(10.) US Patent No 5,327,033 (issued 5th July 1994).
(11.) US Patent No 6,198,180 (issued 6th March 2001).
(12.) US Patent No 5,679,436 (issued 21st October 1997).
(13.) U.S. Patent No 6,899,948 (issued 31st May 2005).
(14.) U.S. Patent No 5,871,846 (issued 16th February 1999).
(15.) See, U.S. Patent No 6,333,110 (issued 25th December 2001).
(16.) See, 18th October (2005), 'Nanoparticles to target and treat brain tumors', http://wwwnanotechwire. com/news.asp?nid=2462, accessed 25th April 2007; C.T. Vogelson, Advances in drug delivery systems. Mod Drug lliscov (April 2001), 4 (4), 49-50, 52 (and http://pubs.acs.org/subscribe/journals/mdd/ v0/i04/html/Mllll04, FeatureVogelson.html, accessed 25th April 2007).
(17.) Stoddart, J. E & Star, A., 'Non-covalent functionalization of nanombes', US published Patent Application 2005-0043503.
Lars Genieser and Michael Gollin Date Received (in revised form): 24th May, 2007
Lars Genieser prosecutes patents pertaining to a range of nanotechnologies, including quantum dots for diagnostic imaging and therapy and analytical microfluidic systems. He counsels clients on the management of extensive pharmaceutical patent portfolios and provides advice on worldwide protection strategies. He holds a PhD in chemical engineering from MIT, and applies his experience in academia and industry in understanding and achieving the intellectual property objectives of clients. He is an associate inVenable LLP's patent group and is a member of the nanotechnology practice group, which represents clients with diverse nanotechnologies including industrial solid-matrix enzymes, micro-electromechanical systems (MEMS), lab-on-a-chip MEMS devices, and nano-electronic and other nanotechnology devices.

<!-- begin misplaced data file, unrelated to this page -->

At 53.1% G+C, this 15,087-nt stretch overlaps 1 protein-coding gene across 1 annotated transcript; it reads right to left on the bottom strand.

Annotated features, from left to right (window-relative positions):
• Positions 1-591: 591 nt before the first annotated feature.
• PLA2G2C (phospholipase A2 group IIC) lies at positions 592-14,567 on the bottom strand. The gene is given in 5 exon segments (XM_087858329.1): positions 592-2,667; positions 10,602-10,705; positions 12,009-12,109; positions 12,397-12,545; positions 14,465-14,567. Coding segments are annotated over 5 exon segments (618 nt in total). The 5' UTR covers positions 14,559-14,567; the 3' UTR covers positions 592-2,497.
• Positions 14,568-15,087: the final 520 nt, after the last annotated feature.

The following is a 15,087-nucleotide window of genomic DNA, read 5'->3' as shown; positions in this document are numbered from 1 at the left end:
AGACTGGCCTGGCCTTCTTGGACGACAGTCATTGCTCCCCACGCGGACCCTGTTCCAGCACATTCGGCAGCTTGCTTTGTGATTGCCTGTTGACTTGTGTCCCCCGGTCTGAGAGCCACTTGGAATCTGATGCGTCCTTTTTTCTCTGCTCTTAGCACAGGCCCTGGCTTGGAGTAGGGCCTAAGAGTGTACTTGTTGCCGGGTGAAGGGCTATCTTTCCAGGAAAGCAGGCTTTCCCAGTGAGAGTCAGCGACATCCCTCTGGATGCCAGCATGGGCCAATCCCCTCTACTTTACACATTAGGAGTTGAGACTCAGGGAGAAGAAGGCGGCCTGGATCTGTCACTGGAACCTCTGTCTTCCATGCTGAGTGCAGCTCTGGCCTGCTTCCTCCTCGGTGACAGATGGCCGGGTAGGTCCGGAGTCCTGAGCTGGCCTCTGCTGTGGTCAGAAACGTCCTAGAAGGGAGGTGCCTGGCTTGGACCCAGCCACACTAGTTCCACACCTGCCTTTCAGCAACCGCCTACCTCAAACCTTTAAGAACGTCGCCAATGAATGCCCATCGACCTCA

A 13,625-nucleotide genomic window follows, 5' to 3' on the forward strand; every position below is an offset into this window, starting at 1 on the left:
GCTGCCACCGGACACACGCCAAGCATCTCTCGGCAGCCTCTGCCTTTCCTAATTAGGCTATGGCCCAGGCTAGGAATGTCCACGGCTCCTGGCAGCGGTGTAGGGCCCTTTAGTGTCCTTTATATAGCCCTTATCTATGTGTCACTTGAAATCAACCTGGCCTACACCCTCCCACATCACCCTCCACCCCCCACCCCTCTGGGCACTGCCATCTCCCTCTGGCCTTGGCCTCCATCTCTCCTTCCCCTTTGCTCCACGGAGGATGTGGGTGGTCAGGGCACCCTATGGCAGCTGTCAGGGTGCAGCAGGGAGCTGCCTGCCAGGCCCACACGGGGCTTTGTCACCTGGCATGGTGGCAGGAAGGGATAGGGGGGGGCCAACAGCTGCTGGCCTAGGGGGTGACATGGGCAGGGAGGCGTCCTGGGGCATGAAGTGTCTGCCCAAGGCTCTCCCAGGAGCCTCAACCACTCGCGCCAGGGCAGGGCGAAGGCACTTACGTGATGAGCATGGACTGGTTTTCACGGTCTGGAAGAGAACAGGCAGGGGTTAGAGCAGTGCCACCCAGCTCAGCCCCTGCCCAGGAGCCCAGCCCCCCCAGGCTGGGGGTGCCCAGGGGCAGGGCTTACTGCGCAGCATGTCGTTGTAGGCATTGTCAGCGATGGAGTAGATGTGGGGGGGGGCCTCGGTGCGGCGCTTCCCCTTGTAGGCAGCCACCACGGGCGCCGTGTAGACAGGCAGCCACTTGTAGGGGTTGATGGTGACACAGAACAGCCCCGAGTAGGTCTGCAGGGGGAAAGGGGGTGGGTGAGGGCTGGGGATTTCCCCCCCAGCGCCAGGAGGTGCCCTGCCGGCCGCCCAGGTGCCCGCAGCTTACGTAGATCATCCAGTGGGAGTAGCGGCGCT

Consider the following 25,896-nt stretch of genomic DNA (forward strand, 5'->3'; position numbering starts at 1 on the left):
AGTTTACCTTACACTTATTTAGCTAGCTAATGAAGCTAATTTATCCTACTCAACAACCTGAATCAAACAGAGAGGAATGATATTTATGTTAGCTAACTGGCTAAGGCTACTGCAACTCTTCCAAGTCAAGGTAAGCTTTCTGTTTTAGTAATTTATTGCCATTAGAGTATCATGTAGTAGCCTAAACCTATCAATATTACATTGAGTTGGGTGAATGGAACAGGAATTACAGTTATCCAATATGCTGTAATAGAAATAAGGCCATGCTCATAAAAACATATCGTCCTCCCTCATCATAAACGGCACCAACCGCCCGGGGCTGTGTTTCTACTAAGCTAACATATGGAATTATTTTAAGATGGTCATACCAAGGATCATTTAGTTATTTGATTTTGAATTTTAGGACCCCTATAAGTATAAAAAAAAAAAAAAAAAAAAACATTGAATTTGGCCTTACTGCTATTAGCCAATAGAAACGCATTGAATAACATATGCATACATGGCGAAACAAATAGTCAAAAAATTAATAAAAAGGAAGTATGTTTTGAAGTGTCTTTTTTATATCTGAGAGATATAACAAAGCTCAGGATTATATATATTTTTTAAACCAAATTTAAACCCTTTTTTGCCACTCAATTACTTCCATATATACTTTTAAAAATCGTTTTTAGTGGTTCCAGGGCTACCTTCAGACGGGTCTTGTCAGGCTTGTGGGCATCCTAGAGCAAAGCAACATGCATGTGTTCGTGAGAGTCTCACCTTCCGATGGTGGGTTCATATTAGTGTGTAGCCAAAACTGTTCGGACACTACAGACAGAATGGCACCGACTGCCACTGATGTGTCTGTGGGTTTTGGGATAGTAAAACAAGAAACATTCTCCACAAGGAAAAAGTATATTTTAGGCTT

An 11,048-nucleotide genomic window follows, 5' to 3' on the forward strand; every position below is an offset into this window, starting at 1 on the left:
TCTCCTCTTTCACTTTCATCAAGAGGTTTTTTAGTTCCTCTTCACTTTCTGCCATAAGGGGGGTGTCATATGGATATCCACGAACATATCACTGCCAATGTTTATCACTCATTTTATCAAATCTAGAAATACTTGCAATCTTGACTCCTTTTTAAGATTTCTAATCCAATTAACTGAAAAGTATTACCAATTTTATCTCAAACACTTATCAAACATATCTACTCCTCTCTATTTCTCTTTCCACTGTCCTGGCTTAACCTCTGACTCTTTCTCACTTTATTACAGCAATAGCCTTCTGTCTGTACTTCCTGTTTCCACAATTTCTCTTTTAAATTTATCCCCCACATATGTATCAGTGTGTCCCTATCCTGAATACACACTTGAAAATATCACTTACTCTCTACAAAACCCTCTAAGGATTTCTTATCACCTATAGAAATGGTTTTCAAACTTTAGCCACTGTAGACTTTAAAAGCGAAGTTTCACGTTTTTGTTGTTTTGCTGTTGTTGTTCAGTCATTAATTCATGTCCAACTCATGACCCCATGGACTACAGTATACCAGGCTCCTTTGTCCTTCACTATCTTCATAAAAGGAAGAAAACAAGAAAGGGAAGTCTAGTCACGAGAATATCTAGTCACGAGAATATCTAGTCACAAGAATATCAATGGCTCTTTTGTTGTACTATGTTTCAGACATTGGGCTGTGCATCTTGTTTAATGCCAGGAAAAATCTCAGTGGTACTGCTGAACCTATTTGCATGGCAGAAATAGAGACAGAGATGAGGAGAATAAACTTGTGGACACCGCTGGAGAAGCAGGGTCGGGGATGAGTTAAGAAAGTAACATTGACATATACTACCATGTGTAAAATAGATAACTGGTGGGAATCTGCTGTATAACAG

Michael Gollin is a partner and inVenable LLP's patent group, and is a member of the nanotechnology practice group, which represents clients with diverse nanotechnologies including industrial solid-matrix enzymes, micro-electromechanical systems (MEMS), lab-on-a-chip MEMS devices, and nano-electronic and other nanotechnology devices. He has over two decades of broad experience representing clients dealing with intellectual property in fields including, in addition to nanotechnology,genomics, proteomics, synthetic biology, pharmaceuticals, agricultural products, medical devices, and laboratory instrumentation. This work includes patent prosecution, licensing, counselling and litigation. He authored the new book Driving Innovation and teaches and publishes frequently on intellectual property topics.
Correspondence: Lars Genieser, Venable LLY, 575 7th Street, NW, Washington, DC 20004, USA. Tel: +1 202 344 8000 Fax: + 1 202 344 8300 E-mail: LHGenieser@venable.com
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|Author:||Genieser, Lars; Gollin, Michael|
|Publication:||Journal of Commercial Biotechnology|
|Date:||May 1, 2007|